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ASTRO: Arp 34



 
 
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  #1  
Old August 9th 09, 08:06 AM posted to alt.binaries.pictures.astro
Rick Johnson[_2_]
external usenet poster
 
Posts: 3,085
Default ASTRO: Arp 34

While this is a nice trio of galaxies Arp 34 is only NGC 4615, the big
blue one, as it is classed by Arp as: Spiral Galaxies, Integral sign.
To me, none of his integral sign galaxies are all that close to the
appearance of the sign. To me this one looks more like an upside down
double stinger scorpion. I think he was mainly interested in the long
drawn out arms. In this case NGC 4615 is a starburst galaxy as
indicated not only by its vivid blue color but also by its intense IR
emission indicating there are far more stars being born in this galaxy
but they are hidden behind their dusty cocoons which emit strongly in IR
light as that's the only frequency that can escape the dust warmed by
these stars. It's official classification is Scd. Another galaxy is
NGC 4614, the odd barred spiral with two arms that seem to form a near
perfect ring. Note that on the SW side a faint outer arm is visible.
NED classes it as SB0. NGC 4613 is the smallest of the three and is
classed as Sa by NED and a lenticular galaxy (S0) by a note at NED. Sa
seems to better fit my image. All three are located about 230 million
light years away and do form a true group. Which, if either, caused the
distortions in NGC 4615 and threw it into starburst no one sees to know.
Neither seems all that distorted as you'd expect after such an
encounter. Maybe it was yet another galaxy out of my field but the note
below would indicate otherwise.

This note at NED about the three galaxy system is interesting:
"RSCG 64.-RSCG 64 is a very tight system (20 kpc in radius) with a low
velocity dispersion ({sigma}_RSCG_ = 111 +/- 74 km s^-1^). The system is
near the edge of a small apparent void. Only five galaxies within the
entire region are roughly coincident with the RSCG in velocity space,
and the nearest of these is 560 h^-1^ kpc away from the RSCG center.
RSCG 64 is probably an isolated, gravitationally bound system. No signs
of tidal interaction are evident." So they can't find the cause of the
starburst activity either.

Follow a line from NGC 4615 through NGC 4613 then on to an orange star a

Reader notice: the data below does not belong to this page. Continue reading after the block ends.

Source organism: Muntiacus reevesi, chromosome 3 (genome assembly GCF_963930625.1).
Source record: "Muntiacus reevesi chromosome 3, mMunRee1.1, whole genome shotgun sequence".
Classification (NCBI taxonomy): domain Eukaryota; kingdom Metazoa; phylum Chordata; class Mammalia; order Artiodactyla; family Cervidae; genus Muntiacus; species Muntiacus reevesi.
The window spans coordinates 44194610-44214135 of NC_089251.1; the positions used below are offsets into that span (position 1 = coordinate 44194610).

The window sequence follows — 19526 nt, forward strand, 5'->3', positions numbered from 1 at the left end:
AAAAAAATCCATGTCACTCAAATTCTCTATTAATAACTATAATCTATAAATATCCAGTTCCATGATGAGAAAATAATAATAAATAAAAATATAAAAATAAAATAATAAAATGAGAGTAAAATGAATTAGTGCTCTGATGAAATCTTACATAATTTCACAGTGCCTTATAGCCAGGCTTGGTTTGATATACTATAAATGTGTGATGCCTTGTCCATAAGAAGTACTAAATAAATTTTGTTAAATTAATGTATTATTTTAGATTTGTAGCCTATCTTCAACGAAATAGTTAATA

bit fainter than the one on top of NGC 4613. Go the distance between
NGC 4613 and that orange star. That brings you to the center of a very
distant galaxy cluster NSC J124121+260545 a bit over 3 billion light
years distant. If I blow up that area I see a bunch of very faint
galaxies and a few brighter ones in the area. The cluster itself though
is hard to define. NED gives little information on it.

A bit west of NGC 4613 and north you come to a bright somewhat orange
star. It is about in the center of another galaxy cluster, NSCS
J124121+261031 at 4.5 billion light years. 28 galaxies are listed as
being in the cluster. I see far more on either side of this star
arranged in two clumps one to the east and one to the WSW of the star.
But there are far more than 28 in either of the clumps.

The eastern clump is a quite long group heading east. Toward the far
end of this large clump of galaxies is the location of yet another
galaxy cluster, NSCS J124153+261101 at 2.6 billion light years. It has
18 members. Again I see too many. The galaxy counts may have been made
from the POSS plates. I am going deeper than they do so this may
explain the excess.

I'm not done with galaxy clusters in the image! Follow the line from
NGC 4615 through 4613 and on to the first bright blue star. That marks
the area of yet another galaxy cluster that appears to be at the SW end
of a band of galaxies and galaxy clusters. It is NSCS J124108+260838.
It is listed as containing 41 members, more in line with what I see on
my image, and is 4 billion light years distant.

Arp 34 is located in the constellation of Coma Berenices.

Arp's image with the 200" telescope is at:
http://nedwww.ipac.caltech.edu/level...big_arp34.jpeg
SDSS image: